CHAPTER 1: THE STAKES GET HIGHER
Sevan’s marbles were still sore when he was awoken by the ship’s alarm. He dragged himself out of his bunk and up to the bridge where he could see Sonvaenope large in the observation windows and it was clear someone on the surface was shooting at them.
“What’s happening?” he asked.
“We are being shot at,” said Ay-ttho
“No uxlod, Moncur,” said Sevan, referring to the famous detective of the entertainment implant series of the old Republic, who was famous for solving every case. “Have they done much damage?”
“None,” said Tori. “Their weapon isn’t powerful. Ron is transmitting ‘we come in peace’ messages.”
“As long as we don’t come in pieces,” Sevan joked, but nobody laughed.
“This is the same location we left the colony of Angetenarians all that time ago,” Tori observed.
Sevan thought that would save money in set building if they ever made the story of their lives into a series for an entertainment implant.
Ron landed the ship on the outskirts and, even before the engines had shut down, a large crowd had gathered.
“Oh, my Giant Cup!” Ay-ttho exclaimed as she watched the crowd part to let through an individual, clearly of some importance.
“What is it?” asked Sevan.
“Sgniwef of Ao-Jun?” asked Tori. “But surely that’s impossible. We have been in suspended animation for ages. She must be dead by now.”
“The Ao-jun live long lives,” Ay-ttho explained. “That is Sgniwef. I would bet Sevan’s marbles on it.”
“Not the Sgniwef of the Zistreotovean war?” asked Pirate.
“I wonder if she is still with Luap?”
Ay-ttho descended from the ship and approached Sgniwef, whom she considered having not aged considerably.
Sevan thought the entertainment implant series of their lives was looking very viable if they could re-use characters.
“It has been a very long time, Sgniwef. I think the last time I saw you, Matthews was president,” said Ay-ttho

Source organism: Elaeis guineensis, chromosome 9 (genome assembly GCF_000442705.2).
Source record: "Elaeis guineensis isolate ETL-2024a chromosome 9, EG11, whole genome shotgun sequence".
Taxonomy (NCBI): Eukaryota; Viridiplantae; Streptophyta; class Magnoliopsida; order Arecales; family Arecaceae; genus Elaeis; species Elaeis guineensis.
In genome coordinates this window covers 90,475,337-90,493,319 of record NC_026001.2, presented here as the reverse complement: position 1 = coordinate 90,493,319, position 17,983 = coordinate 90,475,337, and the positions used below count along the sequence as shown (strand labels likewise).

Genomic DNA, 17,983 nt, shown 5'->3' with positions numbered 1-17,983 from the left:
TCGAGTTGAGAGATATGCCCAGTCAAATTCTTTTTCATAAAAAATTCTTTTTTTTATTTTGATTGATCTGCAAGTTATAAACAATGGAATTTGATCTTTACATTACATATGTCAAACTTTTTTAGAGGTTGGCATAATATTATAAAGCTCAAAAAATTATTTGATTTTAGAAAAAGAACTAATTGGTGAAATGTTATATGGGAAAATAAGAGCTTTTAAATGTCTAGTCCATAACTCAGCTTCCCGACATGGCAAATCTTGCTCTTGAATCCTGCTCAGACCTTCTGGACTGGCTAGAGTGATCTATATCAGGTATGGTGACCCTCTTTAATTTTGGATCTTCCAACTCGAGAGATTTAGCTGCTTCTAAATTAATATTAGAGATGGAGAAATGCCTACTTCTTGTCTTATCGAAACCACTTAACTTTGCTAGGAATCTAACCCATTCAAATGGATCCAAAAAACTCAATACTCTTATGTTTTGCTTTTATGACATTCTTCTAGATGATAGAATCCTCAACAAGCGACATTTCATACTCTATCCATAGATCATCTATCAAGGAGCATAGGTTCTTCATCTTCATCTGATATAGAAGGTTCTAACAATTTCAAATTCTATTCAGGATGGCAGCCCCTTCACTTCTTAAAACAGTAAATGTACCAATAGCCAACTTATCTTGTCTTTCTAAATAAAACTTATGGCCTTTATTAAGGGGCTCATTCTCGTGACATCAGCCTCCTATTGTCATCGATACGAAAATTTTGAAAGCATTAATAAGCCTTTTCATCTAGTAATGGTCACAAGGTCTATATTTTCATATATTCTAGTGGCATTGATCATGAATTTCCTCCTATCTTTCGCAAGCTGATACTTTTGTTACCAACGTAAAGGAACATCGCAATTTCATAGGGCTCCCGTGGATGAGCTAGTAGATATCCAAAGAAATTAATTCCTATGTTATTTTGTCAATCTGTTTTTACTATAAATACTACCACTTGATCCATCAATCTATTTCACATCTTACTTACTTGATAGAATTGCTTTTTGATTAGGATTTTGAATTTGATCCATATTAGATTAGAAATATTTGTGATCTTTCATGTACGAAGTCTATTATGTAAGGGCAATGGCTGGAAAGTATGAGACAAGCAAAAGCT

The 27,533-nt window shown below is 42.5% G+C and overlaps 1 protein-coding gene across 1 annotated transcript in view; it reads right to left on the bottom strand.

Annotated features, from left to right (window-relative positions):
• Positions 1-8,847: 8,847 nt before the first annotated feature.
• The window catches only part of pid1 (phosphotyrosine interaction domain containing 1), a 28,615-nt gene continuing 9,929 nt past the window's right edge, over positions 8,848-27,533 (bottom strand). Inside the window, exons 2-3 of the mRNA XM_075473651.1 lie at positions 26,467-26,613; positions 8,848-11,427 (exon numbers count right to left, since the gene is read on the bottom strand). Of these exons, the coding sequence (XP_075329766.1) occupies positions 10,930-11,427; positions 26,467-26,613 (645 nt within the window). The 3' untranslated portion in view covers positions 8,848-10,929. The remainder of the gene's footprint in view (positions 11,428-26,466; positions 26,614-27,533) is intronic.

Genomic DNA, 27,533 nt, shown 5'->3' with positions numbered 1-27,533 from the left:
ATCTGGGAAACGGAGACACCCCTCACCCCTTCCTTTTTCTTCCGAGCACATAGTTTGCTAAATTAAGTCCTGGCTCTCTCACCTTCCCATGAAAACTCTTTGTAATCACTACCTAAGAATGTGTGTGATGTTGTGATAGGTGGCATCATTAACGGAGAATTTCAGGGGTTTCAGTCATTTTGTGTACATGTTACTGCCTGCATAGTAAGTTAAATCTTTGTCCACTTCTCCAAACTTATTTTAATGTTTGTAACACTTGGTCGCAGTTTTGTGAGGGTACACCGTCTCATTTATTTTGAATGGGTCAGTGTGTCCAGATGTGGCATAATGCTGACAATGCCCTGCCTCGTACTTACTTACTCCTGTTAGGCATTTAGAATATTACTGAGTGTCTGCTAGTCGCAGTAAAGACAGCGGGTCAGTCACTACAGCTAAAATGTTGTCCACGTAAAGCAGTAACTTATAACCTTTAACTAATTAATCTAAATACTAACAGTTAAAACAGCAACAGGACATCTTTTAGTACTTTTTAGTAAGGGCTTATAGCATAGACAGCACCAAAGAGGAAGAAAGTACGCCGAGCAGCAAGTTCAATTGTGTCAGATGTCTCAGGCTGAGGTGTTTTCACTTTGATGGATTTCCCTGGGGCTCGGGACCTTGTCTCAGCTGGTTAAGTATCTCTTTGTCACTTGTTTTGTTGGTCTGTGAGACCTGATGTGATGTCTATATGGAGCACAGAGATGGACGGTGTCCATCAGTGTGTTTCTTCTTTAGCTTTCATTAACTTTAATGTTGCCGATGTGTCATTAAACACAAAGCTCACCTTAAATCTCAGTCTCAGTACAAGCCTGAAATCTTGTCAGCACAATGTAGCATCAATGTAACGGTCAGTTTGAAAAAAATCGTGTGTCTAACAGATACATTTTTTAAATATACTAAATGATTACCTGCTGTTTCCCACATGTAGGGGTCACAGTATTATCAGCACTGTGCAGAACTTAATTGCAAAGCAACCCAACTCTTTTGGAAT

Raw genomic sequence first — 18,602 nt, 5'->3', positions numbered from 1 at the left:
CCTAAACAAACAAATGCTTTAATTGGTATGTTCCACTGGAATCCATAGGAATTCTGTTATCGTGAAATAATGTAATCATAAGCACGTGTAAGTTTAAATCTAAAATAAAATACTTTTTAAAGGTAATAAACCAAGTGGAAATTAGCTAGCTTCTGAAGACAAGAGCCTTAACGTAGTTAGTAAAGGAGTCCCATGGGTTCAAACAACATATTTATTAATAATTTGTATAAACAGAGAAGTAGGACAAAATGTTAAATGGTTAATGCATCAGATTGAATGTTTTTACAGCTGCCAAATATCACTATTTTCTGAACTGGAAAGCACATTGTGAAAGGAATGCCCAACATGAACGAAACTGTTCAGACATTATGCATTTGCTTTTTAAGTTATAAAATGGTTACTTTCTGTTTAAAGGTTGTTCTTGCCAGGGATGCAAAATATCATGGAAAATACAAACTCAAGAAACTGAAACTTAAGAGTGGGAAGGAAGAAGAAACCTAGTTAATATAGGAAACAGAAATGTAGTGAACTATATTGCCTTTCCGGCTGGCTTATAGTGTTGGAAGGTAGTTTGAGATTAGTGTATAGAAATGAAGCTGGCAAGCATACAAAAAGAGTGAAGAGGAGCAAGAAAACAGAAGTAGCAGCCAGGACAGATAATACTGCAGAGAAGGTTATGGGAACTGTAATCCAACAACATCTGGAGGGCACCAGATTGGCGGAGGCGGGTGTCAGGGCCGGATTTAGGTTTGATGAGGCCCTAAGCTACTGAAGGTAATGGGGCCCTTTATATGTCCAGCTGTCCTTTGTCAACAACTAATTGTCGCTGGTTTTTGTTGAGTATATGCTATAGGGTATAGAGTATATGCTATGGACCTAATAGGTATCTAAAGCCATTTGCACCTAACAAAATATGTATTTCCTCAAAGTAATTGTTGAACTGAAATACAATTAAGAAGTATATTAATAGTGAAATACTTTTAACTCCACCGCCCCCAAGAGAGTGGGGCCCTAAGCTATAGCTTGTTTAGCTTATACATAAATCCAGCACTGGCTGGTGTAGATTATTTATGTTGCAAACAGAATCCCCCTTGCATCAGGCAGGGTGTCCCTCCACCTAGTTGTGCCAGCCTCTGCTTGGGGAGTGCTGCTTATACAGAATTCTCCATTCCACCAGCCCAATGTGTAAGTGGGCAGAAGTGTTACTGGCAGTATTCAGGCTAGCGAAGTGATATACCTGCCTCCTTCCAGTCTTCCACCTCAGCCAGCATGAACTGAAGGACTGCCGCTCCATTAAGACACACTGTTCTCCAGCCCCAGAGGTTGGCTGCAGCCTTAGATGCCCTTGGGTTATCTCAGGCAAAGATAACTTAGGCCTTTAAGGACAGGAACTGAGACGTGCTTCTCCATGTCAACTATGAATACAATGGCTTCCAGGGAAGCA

“Who is it that claims to know me from such times past?” Sgniwef asked.
“My name is Ay-ttho San An Wan. This is Tori, Sevan, Pirate and Witt. And this is our ship, the Mastery of the Stars.”
“Sevan? Didn’t he help Matthews kill Kirkland?”
“I didn’t help so much as tagged along.”
“You should also remember Matthews exiled us, and we fought against her.”
“Yes, I recollect something of that sort. What brings you here to Sonvaenope?”
“We detected your signal from Angetenar. You should be careful because if we can detect you, the khalgoin might also and your gun will be no match against them.”
“First, who are these khalgoin of whom you speak? And second, what you experienced were only warning shots. Our true arsenal is much more powerful.”
“Glad to hear it. I’m sorry, I believe you call the khalgoin, zoxans.”
“Oh yes, the zoxans. We have successfully hidden from the zoxans for many FSCs, but we have heard of new dangers of zoxans helping one tribe of old Republicans against another. The Ao-jun are now nomadic, like nearly all non-zoxans who are not enslaved. How do we know you are not in league with the zoxans?”
“I ask to trust us and take my word for it.”
“That is easier said than done. However, the Ao-jun are hospitable. Therefore, I invite you to stay with us at our settlement for as long as you need and trust that you do not bring the zoxan forces with you.”
“We are very grateful for your trust and promise that we will not betray it. There is one thing I don’t understand. Our scanners showed a tiny settlement, but your settlement is large.”
“We have been using radiation masking to hide us. You shouldn’t have been able to detect us at all. We must be vulnerable to the zoxans.”
“I don’t think so. The scanners on the Mastery of the Stars are very good, far advanced than anything the zoxans have, I would imagine.”
“Let’s hope you are right.”